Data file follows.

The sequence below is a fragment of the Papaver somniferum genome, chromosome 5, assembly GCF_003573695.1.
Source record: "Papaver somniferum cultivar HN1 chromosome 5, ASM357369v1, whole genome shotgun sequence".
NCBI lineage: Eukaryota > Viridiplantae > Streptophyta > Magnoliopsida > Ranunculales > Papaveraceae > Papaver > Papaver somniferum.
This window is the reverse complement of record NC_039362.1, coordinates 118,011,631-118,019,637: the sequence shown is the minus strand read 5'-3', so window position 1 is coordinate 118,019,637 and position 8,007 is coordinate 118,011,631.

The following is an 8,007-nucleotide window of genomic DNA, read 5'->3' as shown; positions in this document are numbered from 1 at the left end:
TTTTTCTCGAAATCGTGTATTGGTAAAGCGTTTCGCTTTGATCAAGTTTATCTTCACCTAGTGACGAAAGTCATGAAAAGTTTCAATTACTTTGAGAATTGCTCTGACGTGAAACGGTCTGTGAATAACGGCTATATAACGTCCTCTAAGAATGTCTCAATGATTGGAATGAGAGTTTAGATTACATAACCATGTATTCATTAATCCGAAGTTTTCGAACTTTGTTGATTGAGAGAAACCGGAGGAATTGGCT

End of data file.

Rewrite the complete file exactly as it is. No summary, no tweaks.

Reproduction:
The sequence below is a fragment of the Papaver somniferum genome, chromosome 5, assembly GCF_003573695.1.
Source record: "Papaver somniferum cultivar HN1 chromosome 5, ASM357369v1, whole genome shotgun sequence".
NCBI lineage: Eukaryota > Viridiplantae > Streptophyta > Magnoliopsida > Ranunculales > Papaveraceae > Papaver > Papaver somniferum.
This window is the reverse complement of record NC_039362.1, coordinates 118,011,631-118,019,637: the sequence shown is the minus strand read 5'-3', so window position 1 is coordinate 118,019,637 and position 8,007 is coordinate 118,011,631.

The following is an 8,007-nucleotide window of genomic DNA, read 5'->3' as shown; positions in this document are numbered from 1 at the left end:
TTTTTCTCGAAATCGTGTATTGGTAAAGCGTTTCGCTTTGATCAAGTTTATCTTCACCTAGTGACGAAAGTCATGAAAAGTTTCAATTACTTTGAGAATTGCTCTGACGTGAAACGGTCTGTGAATAACGGCTATATAACGTCCTCTAAGAATGTCTCAATGATTGGAATGAGAGTTTAGATTACATAACCATGTATTCATTAATCCGAAGTTTTCGAACTTTGTTGATTGAGAGAAACCGGAGGAATTGGCT